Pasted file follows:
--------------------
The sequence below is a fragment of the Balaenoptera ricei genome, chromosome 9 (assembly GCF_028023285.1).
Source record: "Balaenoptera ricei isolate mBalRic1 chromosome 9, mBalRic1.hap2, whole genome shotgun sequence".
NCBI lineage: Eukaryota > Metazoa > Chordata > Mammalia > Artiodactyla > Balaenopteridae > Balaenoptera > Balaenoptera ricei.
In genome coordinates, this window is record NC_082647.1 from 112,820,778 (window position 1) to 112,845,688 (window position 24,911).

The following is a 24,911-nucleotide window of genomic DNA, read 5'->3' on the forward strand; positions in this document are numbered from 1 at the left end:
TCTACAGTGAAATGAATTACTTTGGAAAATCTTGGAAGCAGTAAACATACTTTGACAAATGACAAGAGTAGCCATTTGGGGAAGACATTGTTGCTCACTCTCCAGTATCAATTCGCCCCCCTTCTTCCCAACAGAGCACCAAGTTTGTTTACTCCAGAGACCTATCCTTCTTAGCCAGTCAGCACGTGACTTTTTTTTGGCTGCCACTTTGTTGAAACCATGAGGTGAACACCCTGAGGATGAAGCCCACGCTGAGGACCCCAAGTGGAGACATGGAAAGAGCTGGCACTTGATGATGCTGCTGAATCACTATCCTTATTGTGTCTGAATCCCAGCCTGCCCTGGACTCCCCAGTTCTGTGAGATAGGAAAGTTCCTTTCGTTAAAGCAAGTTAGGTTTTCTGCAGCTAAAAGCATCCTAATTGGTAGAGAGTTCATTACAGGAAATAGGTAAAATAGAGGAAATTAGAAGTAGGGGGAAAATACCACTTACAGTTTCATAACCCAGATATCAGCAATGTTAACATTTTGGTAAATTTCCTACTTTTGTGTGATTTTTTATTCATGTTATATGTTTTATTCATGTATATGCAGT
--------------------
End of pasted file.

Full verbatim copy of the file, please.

The sequence below is a fragment of the Balaenoptera ricei genome, chromosome 9 (assembly GCF_028023285.1).
Source record: "Balaenoptera ricei isolate mBalRic1 chromosome 9, mBalRic1.hap2, whole genome shotgun sequence".
NCBI lineage: Eukaryota > Metazoa > Chordata > Mammalia > Artiodactyla > Balaenopteridae > Balaenoptera > Balaenoptera ricei.
In genome coordinates, this window is record NC_082647.1 from 112,820,778 (window position 1) to 112,845,688 (window position 24,911).

The following is a 24,911-nucleotide window of genomic DNA, read 5'->3' on the forward strand; positions in this document are numbered from 1 at the left end:
TCTACAGTGAAATGAATTACTTTGGAAAATCTTGGAAGCAGTAAACATACTTTGACAAATGACAAGAGTAGCCATTTGGGGAAGACATTGTTGCTCACTCTCCAGTATCAATTCGCCCCCCTTCTTCCCAACAGAGCACCAAGTTTGTTTACTCCAGAGACCTATCCTTCTTAGCCAGTCAGCACGTGACTTTTTTTTGGCTGCCACTTTGTTGAAACCATGAGGTGAACACCCTGAGGATGAAGCCCACGCTGAGGACCCCAAGTGGAGACATGGAAAGAGCTGGCACTTGATGATGCTGCTGAATCACTATCCTTATTGTGTCTGAATCCCAGCCTGCCCTGGACTCCCCAGTTCTGTGAGATAGGAAAGTTCCTTTCGTTAAAGCAAGTTAGGTTTTCTGCAGCTAAAAGCATCCTAATTGGTAGAGAGTTCATTACAGGAAATAGGTAAAATAGAGGAAATTAGAAGTAGGGGGAAAATACCACTTACAGTTTCATAACCCAGATATCAGCAATGTTAACATTTTGGTAAATTTCCTACTTTTGTGTGATTTTTTATTCATGTTATATGTTTTATTCATGTATATGCAGT